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Matty is a 41-year old troubled married woman. Or, as she puts it, her husband is going through a midlife crisis, her oldest daughter is in puberty, her youngest daughter thinks she's in puberty and her son can't find his way into puberty. And, after an accident when leaving the parking lot of the local supermarket, her car needs a repair. To her surprise and disbelief, the 29-year old driver whose truck she hits (Johnny), takes an interest in her.Written by
Marco van Hoof <firstname.lastname@example.org>
I don't usually write comments for any genres other than horror and cult movies, and definitely not for romantic comedies, but I gladly want to make an exception for this original and totally refreshing "feel-good" flick from my beloved home country Belgium. The film is an excellent effort, with spontaneous and identifiable characters, recognizable situations, genuine laughs and natural performances. There's a whole lot of typical stuff that only Flemish people will fully comprehend, like the excessive use of regional dialects for example, but the film can nevertheless appeal to international audiences due to the innovative twist on the usual romantic comedy formula and the unpretentious atmosphere throughout. The story takes place in the rather unusually named community Moscou; very near to the beautiful city of Ghent in Belgium. Matty, a 41-year-old mother of three children, is a sad and pitiably looking wreck ever since her husband left his family for an affair with a young student. It's been more than five months now and Matty still hopes that it's just a temporary fling and everything will get back to normal. When she has a banal little collision with a truck on the parking of a supermarket, she freaks out and loudly yells at the much younger truck driver. Since then, Johnny the robust and macho truck driver purchases the middle-aged woman and tries hard to seduce her. Matty, although in conflict with her persona and common sense, eventually falls for Johnny's playful charms But then her husband chooses to return home. One of the several strengths of "Moscow, Belgium" (literally the title translates as "Collision in Moscow") are the everyday personalities of the characters. They're genuinely real people, with certain qualities but even more weaknesses, and react exactly like anyone else would react in particular situations. It's also fascinating how this type of story is something that can take place right next to your doorstep, so to speak. It's a film without explosions, car chases or spectacular stunts just an absorbing story about people and the feelings they would rather oppress than enjoy. And it's funny! "Moscow, Belgium" isn't overly vulgar or absurd, like too many other nowadays comedies are, but the gags are always nicely timed and effective. Barbara Sarafian, ever since the release of this film an enormously popular actress in Belgium, gives a truly stellar performance as the emotionally troubled woman and she forms a terrific – albeit deviating – on screen couple with Jurgen Delnaet. There are also splendid supportive roles for Johan Heldenbergh as the rather despicable husband and Anemone Valcke as the rebellious teenage daughter.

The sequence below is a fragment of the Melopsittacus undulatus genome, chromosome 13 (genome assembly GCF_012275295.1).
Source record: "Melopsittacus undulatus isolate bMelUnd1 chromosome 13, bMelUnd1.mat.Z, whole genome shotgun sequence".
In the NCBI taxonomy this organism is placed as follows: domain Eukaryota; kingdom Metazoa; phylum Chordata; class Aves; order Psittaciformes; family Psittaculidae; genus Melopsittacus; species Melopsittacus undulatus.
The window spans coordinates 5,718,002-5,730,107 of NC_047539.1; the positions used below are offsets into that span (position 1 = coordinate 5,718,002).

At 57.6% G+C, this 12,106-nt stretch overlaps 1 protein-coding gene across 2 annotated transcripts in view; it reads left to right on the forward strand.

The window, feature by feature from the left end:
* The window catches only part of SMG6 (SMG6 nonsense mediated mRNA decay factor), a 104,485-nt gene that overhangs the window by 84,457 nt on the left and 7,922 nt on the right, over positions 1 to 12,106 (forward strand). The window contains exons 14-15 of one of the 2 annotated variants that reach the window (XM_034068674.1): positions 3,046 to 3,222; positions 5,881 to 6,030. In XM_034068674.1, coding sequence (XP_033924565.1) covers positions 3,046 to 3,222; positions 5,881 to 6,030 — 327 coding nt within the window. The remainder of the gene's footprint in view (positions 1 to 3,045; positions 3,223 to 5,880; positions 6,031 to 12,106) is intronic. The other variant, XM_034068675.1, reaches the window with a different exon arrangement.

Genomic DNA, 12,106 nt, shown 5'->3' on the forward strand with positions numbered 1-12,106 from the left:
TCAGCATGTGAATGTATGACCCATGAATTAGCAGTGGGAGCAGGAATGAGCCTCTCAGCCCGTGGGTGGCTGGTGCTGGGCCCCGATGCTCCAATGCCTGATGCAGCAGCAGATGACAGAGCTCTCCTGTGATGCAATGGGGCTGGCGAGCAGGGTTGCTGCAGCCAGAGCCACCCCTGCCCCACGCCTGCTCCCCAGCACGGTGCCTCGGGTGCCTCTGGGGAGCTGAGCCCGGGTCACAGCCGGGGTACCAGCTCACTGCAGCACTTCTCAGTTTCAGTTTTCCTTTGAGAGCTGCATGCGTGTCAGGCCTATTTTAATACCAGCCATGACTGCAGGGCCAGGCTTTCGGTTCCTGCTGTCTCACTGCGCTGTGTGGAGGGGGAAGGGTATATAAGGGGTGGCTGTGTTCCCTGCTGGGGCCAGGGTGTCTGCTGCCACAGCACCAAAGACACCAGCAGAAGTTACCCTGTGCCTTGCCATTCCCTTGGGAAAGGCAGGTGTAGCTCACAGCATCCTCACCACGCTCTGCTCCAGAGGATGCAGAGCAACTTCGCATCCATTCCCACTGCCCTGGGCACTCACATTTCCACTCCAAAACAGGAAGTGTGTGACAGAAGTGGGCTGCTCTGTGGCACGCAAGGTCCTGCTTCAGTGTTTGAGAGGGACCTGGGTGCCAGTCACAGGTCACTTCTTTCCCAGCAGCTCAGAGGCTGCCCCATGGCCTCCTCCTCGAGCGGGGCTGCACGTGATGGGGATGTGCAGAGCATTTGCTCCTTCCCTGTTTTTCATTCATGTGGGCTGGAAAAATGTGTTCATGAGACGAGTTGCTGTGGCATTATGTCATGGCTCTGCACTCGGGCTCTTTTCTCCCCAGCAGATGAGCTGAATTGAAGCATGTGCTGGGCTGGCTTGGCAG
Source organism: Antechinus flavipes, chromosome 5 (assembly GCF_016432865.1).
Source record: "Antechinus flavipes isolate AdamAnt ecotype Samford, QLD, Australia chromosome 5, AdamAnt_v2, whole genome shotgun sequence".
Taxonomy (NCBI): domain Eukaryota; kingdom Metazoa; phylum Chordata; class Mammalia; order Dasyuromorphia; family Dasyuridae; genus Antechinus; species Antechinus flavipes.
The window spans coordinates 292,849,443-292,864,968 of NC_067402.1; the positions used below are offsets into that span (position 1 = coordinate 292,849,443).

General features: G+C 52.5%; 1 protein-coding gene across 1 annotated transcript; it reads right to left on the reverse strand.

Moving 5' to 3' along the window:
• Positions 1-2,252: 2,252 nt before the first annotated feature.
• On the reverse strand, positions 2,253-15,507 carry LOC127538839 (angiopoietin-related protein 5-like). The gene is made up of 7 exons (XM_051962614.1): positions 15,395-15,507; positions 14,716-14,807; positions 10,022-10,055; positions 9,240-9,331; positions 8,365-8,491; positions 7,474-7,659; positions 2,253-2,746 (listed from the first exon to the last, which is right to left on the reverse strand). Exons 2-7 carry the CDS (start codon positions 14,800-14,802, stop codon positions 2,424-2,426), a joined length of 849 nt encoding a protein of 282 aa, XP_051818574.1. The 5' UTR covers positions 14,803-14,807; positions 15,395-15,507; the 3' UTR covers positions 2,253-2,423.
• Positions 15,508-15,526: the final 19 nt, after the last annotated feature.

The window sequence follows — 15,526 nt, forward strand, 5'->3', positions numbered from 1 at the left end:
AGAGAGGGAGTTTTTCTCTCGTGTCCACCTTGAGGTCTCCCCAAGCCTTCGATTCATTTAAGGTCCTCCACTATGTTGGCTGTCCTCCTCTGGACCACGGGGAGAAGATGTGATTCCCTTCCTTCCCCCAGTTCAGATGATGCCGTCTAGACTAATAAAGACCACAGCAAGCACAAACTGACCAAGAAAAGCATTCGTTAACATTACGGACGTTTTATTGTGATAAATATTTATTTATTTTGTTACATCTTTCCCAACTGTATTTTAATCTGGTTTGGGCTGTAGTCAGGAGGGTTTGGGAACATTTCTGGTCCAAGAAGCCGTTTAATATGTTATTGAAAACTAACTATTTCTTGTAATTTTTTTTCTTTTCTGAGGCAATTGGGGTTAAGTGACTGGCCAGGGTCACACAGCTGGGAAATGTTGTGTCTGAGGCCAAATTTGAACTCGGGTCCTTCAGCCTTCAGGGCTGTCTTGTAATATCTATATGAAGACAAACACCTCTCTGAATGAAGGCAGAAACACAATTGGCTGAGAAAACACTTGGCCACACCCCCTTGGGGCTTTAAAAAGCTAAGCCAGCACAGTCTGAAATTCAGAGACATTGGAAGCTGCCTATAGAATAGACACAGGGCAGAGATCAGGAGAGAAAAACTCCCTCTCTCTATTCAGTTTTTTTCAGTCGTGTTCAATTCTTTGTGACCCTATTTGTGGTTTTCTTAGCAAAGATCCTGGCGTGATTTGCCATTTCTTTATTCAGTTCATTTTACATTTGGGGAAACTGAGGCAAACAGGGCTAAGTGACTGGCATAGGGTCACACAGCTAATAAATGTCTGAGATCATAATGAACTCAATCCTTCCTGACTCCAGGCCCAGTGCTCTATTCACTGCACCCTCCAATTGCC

Funniest dialogue of the entire film: daughter (upon hearing her mother spent the night with the trucker): "Mom, he's like twelve years younger than you are!" Mother (with a naughty grin still on her face): "Yeah I felt that!"
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